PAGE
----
Sunday, Jun 24, 2018
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Northwest Ohio, nation feel effect of walkout at GM

  • Northwest-Ohio-nation-feel-effect-of-walkout-at-GM-2

    The gate is locked at the entrance to the General Motors Corp.'s Powertrain Plant on Alexis Road in Toledo.

  • Northwest-Ohio-nation-feel-effect-of-walkout-at-GM

    Hazel Dombrowski, 81, of Montgomery, Mich., in the foreground, a 38-year employee who works nights, joins other workers picketing at the Powertrain plant on Alexis Road.

As the strike against General Motors Corp. continues, the rippling effect is being felt across northwest Ohio and the nation.

At Norplas Industries Inc. in Northwood, 300 workers have been laid off because of the GM strike by the United Auto Workers.

Operations at a Woodbridge Corp. plant in Fremont have been slowed, and Toledo's Dana Corp. wouldn't comment on the strike's effect on its factories, but the auto supplier generated 10 percent of its revenues last year from GM.

Other metro Toledo parts makers declined to say whether the strike had affected their work.

But Delphi Corp., the largest U.S. auto-parts maker, slowed production at some plants yesterday and began laying off employees at some plants. Lear Corp., the second-largest automotive seat maker, based in Southfield, Mich., stopped production at some plants.automotive seat maker, based in Southfield, Mich., stopped production at some plants.

Tenneco Inc., the largest maker of automobile exhaust systems, and Sanluis Corp., a supplier of suspension and brake components, said GM told them to stop shipping some components. Tenneco laid off 500 workers at five plants as a result of the strike, a spokesman said.

Meanwhile, picketing continued at GM plants nationwide, including one on Alexis Road in Toledo. Negotiators for the union and company met again yesterday, the day after the UAW ordered the walkout over stalled contract talks.


The gate is locked at the entrance to the General Motors Corp.'s Powertrain Plant on Alexis Road in Toledo.


More than 73,000 UAW-represented factory workers picketed in the first national strike against the top U.S. automaker since 1970.

Union leaders have said job security is its top concern. The company, unnamed labor leaders have said, wants lower wages for new hires, has proposed changes in its retirement program, and wants a separate health-care account to handle its rising medical costs.

The impact from the shutdown of more than 80 GM facilities in the United States hit GM's plants in Canada and Mexico. Two GM plants in Ontario, Canada, shut down because of the strike, with the company reviewing the status of another plant, a GM spokesman for Canada said.

Canadian Auto Workers union President Buzz Hargrove said Monday up to 100,000 Canadian workers could be out of a job if the U.S. strike drags on.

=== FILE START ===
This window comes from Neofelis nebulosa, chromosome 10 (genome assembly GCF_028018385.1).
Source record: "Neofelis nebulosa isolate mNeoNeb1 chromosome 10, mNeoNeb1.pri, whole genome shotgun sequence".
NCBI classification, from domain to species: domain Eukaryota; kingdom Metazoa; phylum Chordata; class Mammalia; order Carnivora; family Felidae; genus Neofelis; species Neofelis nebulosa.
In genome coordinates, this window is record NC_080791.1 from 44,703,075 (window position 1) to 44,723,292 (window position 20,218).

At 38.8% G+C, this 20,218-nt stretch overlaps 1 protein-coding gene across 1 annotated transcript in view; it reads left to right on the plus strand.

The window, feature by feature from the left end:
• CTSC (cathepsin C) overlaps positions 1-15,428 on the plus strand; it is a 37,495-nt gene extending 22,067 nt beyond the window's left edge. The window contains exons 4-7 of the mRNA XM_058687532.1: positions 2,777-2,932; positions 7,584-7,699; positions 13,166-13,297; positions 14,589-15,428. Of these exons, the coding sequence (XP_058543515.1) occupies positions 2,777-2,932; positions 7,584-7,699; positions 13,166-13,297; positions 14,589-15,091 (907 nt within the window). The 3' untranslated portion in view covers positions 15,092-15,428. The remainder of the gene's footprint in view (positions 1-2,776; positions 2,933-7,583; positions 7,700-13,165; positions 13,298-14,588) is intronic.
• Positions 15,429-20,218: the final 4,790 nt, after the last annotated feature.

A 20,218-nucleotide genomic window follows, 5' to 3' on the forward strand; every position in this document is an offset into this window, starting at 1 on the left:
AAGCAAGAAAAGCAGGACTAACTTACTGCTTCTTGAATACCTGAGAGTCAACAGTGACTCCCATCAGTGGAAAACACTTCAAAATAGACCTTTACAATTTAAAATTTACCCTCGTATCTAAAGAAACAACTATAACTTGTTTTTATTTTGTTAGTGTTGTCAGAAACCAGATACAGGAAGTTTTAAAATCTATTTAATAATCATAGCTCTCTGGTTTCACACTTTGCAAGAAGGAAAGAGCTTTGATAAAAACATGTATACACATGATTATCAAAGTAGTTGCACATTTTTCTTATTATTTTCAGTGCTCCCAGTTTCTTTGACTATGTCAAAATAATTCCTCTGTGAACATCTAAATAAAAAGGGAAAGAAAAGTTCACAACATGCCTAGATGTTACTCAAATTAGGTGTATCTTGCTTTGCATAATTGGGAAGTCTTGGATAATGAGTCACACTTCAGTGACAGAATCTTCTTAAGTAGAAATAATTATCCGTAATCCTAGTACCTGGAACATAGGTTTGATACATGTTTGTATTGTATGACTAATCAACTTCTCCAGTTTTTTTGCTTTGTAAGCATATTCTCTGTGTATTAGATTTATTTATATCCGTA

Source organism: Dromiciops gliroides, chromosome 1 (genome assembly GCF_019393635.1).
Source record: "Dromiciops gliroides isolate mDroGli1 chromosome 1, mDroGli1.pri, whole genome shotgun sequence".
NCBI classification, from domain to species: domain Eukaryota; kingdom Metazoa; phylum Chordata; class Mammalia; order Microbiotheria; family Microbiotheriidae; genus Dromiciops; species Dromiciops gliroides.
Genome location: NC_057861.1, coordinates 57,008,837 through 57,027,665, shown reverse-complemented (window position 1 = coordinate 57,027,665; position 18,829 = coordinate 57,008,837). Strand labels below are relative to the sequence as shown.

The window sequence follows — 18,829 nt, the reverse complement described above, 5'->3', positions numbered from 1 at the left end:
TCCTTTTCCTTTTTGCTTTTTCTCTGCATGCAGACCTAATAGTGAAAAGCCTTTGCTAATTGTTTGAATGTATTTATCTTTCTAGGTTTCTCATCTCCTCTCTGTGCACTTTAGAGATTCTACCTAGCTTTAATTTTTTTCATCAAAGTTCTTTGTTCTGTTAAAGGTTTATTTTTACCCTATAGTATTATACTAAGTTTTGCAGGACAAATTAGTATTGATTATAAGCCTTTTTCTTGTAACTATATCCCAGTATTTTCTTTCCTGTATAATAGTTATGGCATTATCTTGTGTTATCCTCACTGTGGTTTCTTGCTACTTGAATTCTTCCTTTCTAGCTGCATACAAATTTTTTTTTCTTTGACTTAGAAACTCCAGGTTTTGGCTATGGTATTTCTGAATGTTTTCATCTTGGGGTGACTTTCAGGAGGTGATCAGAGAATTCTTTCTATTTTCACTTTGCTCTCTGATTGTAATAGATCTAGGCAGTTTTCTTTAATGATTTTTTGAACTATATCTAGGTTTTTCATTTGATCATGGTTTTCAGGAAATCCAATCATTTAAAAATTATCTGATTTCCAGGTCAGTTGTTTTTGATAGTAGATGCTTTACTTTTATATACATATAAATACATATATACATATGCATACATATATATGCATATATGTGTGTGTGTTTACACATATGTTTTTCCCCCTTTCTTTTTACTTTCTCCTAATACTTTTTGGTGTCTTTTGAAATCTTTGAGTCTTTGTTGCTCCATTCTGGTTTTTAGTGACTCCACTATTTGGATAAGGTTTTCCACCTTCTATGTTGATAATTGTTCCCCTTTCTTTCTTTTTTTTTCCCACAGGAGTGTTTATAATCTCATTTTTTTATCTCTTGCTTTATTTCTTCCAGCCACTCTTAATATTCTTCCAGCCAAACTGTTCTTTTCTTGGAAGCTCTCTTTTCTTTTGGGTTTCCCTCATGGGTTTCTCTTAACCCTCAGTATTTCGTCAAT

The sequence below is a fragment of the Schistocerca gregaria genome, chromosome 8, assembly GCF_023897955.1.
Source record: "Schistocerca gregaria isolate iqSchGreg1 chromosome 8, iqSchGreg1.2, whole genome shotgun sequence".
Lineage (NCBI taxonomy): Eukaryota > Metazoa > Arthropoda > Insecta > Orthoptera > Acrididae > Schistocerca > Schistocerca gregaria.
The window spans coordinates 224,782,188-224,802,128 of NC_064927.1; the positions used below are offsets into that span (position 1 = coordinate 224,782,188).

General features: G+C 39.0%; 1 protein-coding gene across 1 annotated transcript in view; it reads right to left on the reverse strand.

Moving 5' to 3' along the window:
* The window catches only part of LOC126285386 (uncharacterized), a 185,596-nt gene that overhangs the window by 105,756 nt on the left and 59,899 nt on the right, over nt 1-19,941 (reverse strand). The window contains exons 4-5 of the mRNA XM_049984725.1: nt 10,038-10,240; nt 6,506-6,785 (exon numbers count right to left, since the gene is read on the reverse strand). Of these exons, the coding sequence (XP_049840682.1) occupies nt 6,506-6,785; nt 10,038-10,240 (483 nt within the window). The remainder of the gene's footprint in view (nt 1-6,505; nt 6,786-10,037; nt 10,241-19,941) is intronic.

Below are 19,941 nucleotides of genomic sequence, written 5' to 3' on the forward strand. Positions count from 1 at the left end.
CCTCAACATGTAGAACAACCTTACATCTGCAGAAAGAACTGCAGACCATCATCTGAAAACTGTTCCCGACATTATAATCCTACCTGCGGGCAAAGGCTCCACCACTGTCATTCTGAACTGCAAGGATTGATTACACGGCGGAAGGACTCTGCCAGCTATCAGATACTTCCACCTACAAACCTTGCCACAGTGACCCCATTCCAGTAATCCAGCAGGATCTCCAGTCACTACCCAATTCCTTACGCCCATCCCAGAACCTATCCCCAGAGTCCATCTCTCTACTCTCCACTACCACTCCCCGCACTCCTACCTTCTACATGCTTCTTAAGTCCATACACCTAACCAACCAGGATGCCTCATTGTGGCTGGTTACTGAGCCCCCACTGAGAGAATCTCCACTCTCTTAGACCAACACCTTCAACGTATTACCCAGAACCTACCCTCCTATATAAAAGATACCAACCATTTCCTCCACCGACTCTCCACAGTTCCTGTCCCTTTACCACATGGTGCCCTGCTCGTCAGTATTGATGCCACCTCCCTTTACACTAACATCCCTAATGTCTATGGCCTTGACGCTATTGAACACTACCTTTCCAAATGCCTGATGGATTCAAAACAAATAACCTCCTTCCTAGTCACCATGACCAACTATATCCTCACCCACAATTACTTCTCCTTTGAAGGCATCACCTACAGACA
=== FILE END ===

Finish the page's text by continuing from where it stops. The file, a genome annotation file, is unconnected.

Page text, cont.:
GM's production at three Mexican plants could be hit because of a pledge by the Teamsters' union to stop hauling the company's vehicles across the border into the U.S. market.

With just-in-time delivery by many automotive suppliers, the strike on Monday had almost instant impact. At Norplas on Oregon Road in suburban Toledo, just 200 hourly and salaried workers remain on the job.

The plant molds, paints, and assembles plastic automotive bumpers for GM vehicles, including the Chevrolet Cobalt and some Cadillac models, a spokesman said.

No layoffs have occurred at the Woodbridge factory, but work has slowed in its production of polyurethane foam seats for the Chevrolet Cobalt and Pontiac Solstice, a UAW leader said.

"We are running production, but we shut down the tooling for the GM line and we are running lower production numbers," said Paul Lopez, chairman of Local 959. The local represents about 130 workers at the plant.

GM has two northwest Ohio factories. Its Toledo Powertrain plant has 1,850 hourly employees and its Defiance Powertrain foundry has 1,540 workers.

In Flint, Mich., Jim Brown, a 38-year veteran of GM, was picketing yesterday.

"No one wants to see GM hurt; no one wants to see them go down the tubes," he said. "But we have to keep our standard of living, and GM is going to have to cooperate."

UAW President Ron Gettelfinger told a radio station in Detroit yesterday that the strike may bring a quicker end to the impasse.

The UAW has said the automaker pushed the union into striking by not showing a willingness to meet it halfway on crucial issues such as job security.

Mr. Gettelfinger cautioned that the UAW had no intention of suspending the strike before an agreement was reached. The UAW is paying striking workers $200 a week from its $800 million strike fund.

Many analysts predicted a protracted strike against the largest U.S. automaker was unlikely and the two sides could still settle on a wage-and-benefit deal that delivers many of the sweeping concessions GM has sought.

"The action is designed to allow UAW leaders to look vigilant in fighting to preserve benefits, members to feel concessions are not being given gratuitously, and GM management to appear to be maximizing shareholder value," Goldman Sachs analyst Robert Barry said.

He added that a short strike could help GM trim bloated inventories.

Barclays Capital Research analysts said the strike was unlikely to go beyond two weeks.

GM, Ford Motor Co., and Chrysler LLC are seeking concessions from the UAW to close a labor-cost gap with Toyota Motor Corp. and other automakers operating in the United States. GM lost $2 billion in 2006 and $10.6 billion the year before, and its U.S. market share has been falling.

The outcome of this round of talks is seen as crucial to efforts by the Big Three Detroit-based automakers to recover from combined losses of $15 billion last year and sales difficulties that have driven their share of the U.S. market below 50 percent.

Blade business writer Mark Reiter contributed to this report.

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